nrhatch - April 25, 2014

I’m enjoying it. I love reading about the brain and its myriad of functions. What an amazing piece of handiwork!

4. ericjbaker - April 25, 2014

I’ve wondered the same thing about playing an instrument and retaining mental acuity. Purely annecdotal, but I’ve know plenty of old musicians who were pretty sharp. My dad, a classically trained pianist, is about to turn 84 and can still perform Chopin. His father, who as far as I know never touched a musical instrument, was quite senile by his late 70s and couldn’t dress himself. Obviously that is not a scientific study, but it’s interesting nonetheless.

nrhatch - April 25, 2014

Very interesting. So many factors and variables in play that it’s hard to say for sure . . . but I’d rather be 84 performing Chopin than unable to dress myself by my late 70’s.

Play on!

5. jannatwrites - April 25, 2014

I like to read, so it would be a bonus if it turned out to be ‘good’ for me. Now if someone could come out with a study proving a diet of french fries and m&ms was healthy 🙂

nrhatch - April 25, 2014

Bwahaha! I’ll keep my eyes open for that study, Janna. Maybe if you get Dark Chocolate m&m’s?

I am J - April 25, 2014

If anyone finds info about this diet, please let me know, too! I’d be in heaven.

nrhatch - April 26, 2014

OK . . . potatoes can increase serotonin levels which is GOOD for improving sleep, improving mood, and increasing calm!

Just don’t overdo the “fried” part.

6. colonialist - April 25, 2014

A whole new world of advertising is opened up for the novelist! I should start plastering my latest cover with things like: ‘All natural brainfood’ ‘No dangerous additives’ ‘Complete mental nourishment’ ‘Opens new neurons’ – oh, the field is endless!

nrhatch - April 25, 2014

That’s great, Col! Plastering your books with “Brain Food” buttons => Marketing Genius!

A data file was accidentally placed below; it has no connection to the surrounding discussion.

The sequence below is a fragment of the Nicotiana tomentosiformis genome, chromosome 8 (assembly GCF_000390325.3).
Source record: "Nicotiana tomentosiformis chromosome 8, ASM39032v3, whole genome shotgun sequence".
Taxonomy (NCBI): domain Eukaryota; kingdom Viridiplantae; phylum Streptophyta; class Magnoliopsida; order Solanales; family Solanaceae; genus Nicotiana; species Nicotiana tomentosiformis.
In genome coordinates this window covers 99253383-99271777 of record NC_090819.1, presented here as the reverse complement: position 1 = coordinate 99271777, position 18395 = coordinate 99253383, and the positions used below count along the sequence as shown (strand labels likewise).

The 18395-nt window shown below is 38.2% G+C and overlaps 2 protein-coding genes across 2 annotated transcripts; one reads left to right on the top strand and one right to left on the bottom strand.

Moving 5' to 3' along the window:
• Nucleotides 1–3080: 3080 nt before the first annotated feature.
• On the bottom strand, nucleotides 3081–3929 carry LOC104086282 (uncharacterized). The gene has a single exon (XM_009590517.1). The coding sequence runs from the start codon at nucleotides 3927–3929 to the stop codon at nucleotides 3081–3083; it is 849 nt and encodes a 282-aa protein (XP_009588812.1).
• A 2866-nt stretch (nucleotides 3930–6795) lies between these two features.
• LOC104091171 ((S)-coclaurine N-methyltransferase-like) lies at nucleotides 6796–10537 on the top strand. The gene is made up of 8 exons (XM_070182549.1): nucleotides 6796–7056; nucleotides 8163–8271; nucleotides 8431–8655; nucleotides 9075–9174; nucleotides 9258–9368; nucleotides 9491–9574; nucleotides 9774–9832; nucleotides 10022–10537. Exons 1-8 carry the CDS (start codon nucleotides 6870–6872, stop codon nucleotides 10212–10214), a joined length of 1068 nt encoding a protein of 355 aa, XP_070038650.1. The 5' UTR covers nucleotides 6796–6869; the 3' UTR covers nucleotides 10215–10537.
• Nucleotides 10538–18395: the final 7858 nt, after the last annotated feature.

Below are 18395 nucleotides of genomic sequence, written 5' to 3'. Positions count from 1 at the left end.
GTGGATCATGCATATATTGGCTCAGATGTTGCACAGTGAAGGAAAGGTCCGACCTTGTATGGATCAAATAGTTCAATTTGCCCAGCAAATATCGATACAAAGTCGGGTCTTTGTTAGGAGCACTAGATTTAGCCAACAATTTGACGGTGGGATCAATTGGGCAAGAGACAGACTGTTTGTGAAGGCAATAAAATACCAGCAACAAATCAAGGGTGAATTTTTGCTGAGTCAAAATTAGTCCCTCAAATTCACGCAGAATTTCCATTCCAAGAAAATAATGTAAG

7. William D'Andrea - April 25, 2014

As a writer, I want to add that my brain functions have been boosted even more, whenever I’ve been writing novels, short stories and non-fiction articles, along with reading what others have written. It takes a lot more mental energy to write, instead of to just read. I figure that the brain is not a muscle, but it should be exercised regularly anyway.

nrhatch - April 25, 2014

Absolutely! Use it or lose it.

8. Val Boyko - April 25, 2014

There is so much research being done in neuroscience in the past 5-10 years. It seems that anything that involves concentration is good for our brain health and overall well being.
Reading, focused sports, playing an instrument, puzzles, meditating, yoga … are in there.
This is great Nancy – How cool when its a passion anyway 🙂

nrhatch - April 25, 2014

I’m on the same page as you, Val. I expect it’s not reading, per se, that lights up those neurons, but the type of sustained focus and concentration we experience whenever the world “falls away” as we paint, read, write, meditate, do yoga, etc.

When our feet are planted firmly in the NOW . . . it feels good.

9. joannevalentinesimson - April 25, 2014

Good one, Nancy! And I appreciate your call for adequate controls. Not enough of that.

nrhatch - April 25, 2014

Anecdotal evidence is interesting and worth considering . . . but I’d want to have a bit more than that to hang my hat on.

10. Tina DC Hayes - April 25, 2014